Comparative law spring 2006 professor susanna fischer
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Comparative Law Spring 2006 Professor Susanna Fischer. CLASS 5 Code Civil Reception of Code Civil. Canadian Election. Stephen Harper. WRAP-UP POINTS.

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Comparative Law Spring 2006 Professor Susanna Fischer

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Comparative law spring 2006 professor susanna fischer

Comparative Law Spring 2006Professor Susanna Fischer

CLASS 5

Code Civil

Reception of Code Civil


Canadian election

Canadian Election

  • Stephen Harper


Wrap up points

WRAP-UP POINTS

  • Our study of French legal history showed that before the French Revolution (1789), French law was a patchwork of customary and regional laws, due to the power of the regional Parlements, despite the development of an absolute monarchy.

  • The Revolution toppled the King, aristocracy and Parlements from power.

  • When Napoleon took over, he codified the law in an attempt to centralize and systematize it. His Codes were strongly influenced by Roman law, as well as by the 17th century codes under Colbert and Louis XIV


The french revolution 1789 99

The French Revolution: 1789-99

  • End of feudal privileges and abolition of hereditary nobility.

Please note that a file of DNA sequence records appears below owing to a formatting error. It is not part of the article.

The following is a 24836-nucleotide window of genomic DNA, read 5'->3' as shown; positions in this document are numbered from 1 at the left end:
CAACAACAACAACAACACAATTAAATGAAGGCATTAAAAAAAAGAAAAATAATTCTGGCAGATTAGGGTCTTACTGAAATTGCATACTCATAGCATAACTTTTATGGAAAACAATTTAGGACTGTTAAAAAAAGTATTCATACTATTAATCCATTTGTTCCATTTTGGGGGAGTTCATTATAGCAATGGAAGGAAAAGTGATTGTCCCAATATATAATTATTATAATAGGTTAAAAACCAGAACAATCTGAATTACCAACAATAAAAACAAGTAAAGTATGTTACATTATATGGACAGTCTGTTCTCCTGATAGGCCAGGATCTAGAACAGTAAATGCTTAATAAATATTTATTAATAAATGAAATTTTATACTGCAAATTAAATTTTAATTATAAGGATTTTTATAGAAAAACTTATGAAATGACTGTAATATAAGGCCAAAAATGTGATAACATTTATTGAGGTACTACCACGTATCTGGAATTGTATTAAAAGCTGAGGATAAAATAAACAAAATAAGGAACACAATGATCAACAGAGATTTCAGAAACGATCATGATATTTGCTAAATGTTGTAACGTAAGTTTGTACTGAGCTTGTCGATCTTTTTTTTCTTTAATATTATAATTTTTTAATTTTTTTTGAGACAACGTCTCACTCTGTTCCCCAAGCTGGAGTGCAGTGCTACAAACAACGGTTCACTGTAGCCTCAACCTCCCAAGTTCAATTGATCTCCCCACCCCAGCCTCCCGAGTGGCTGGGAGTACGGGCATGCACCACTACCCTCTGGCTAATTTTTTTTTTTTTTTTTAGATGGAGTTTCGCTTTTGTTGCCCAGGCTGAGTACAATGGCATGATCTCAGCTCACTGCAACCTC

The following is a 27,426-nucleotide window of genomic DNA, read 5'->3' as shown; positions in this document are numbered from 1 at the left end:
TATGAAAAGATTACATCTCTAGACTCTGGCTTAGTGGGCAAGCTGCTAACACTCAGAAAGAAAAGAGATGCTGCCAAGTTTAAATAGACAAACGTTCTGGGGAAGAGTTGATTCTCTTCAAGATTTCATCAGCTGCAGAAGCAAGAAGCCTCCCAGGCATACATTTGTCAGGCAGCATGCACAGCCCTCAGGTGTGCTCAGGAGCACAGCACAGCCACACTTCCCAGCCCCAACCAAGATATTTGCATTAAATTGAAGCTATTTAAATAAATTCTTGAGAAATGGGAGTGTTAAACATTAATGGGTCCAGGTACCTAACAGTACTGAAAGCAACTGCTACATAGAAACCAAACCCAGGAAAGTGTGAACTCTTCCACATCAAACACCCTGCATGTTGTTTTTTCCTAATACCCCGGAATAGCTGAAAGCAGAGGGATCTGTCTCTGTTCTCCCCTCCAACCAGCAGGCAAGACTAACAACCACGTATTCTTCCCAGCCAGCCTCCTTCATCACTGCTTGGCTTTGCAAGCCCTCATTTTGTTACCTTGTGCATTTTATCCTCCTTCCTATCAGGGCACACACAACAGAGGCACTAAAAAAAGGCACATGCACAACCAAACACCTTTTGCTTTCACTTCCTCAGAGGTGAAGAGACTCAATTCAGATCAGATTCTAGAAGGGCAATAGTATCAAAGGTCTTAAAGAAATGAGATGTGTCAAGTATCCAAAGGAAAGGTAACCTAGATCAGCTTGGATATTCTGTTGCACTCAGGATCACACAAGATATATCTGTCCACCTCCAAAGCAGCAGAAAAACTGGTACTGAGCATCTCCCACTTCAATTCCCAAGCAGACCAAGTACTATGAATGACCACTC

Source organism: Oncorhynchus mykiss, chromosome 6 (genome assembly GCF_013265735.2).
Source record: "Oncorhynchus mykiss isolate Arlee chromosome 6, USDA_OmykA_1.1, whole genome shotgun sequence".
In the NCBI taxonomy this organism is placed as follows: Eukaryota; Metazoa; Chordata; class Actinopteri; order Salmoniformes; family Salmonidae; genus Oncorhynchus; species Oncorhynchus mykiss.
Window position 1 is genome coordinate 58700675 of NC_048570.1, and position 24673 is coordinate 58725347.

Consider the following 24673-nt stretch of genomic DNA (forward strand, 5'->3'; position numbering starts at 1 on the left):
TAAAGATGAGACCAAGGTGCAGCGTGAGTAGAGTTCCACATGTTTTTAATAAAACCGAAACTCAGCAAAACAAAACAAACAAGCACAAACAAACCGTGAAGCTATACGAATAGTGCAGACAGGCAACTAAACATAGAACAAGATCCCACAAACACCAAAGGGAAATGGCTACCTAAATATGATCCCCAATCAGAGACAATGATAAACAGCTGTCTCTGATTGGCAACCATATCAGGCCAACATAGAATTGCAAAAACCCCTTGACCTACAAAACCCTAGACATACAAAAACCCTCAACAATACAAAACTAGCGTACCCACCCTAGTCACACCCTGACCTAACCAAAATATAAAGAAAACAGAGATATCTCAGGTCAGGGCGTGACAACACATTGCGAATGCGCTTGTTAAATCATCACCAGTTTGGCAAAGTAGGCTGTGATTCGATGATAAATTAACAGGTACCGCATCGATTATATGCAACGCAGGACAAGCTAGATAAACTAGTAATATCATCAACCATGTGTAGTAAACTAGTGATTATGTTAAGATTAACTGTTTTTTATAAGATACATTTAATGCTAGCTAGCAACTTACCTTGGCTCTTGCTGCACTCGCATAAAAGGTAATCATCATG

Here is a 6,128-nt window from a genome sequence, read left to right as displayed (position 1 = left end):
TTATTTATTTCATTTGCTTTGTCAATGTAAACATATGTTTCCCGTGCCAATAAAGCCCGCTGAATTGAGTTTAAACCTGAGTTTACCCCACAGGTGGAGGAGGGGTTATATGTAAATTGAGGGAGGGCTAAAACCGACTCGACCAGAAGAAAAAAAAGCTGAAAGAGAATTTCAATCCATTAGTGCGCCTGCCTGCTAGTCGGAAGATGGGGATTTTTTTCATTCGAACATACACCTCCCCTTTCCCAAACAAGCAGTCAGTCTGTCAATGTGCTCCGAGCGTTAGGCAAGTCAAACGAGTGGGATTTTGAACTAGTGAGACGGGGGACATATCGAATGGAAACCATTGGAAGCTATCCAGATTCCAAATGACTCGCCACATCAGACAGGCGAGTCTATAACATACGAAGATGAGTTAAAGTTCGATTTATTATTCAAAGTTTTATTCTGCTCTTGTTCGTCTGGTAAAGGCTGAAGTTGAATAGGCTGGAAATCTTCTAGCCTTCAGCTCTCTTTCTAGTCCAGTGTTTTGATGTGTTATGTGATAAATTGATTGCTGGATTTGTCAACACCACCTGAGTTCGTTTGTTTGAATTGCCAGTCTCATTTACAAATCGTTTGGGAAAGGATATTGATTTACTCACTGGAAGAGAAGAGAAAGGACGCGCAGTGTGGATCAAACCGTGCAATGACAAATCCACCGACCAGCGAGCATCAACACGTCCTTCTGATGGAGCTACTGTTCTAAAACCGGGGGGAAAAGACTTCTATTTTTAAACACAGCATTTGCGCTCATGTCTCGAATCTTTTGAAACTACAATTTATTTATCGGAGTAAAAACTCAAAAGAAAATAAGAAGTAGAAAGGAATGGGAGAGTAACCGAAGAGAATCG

• All citizens equal in status and having certain basic rights – Déclaration des Drois de L’Homme et du Citoyen of 1789

  • Separation of church and state

  • Abolition of regional Parlements


Napoleon bonaparte and the codification of french law

Napoleon Bonaparte and the Codification of French Law

  • Napoleon came to power in 1799

  • Centralized and consolidated government and codified the law in a Civil Code of 1804 (tort, contract, family, property law)

  • Also created the Conseil d’Etat


Code civil

Code Civil

  • Structure


Code civil1

Code Civil

  • Revolution vs. Tradition


Code civil2

Code Civil

  • Balance between droit écrit and droit coutumier


Code civil3

Code Civil

  • Style and language

  • Role of judge


Code civil4

Code Civil

  • Style and language

  • Role of judge

  • How could Code Civil remain in force through so much political, economic, and social change?


Reception of civil code

Reception of Civil Code

  • Where does Civil Code spread to?


Reception of civil code1

Reception of Civil Code

  • Where does Civil Code spread to?

  • Belgium, Netherlands (NBW 1954-1992)

  • Influential in Germany and Switzerland (though diminished after BGB and ZGB

  • Italy and Spain and Portugal

  • Near East

  • Mahgreb

  • Sub-Saharan Africa

  • Latin America

  • North America (Quebec, Louisiana)


Subsequent napoleonic codes

Subsequent Napoleonic Codes

  • Civil Procedure (1806)

  • Commercial Law (1807)

  • Criminal Law (1810)


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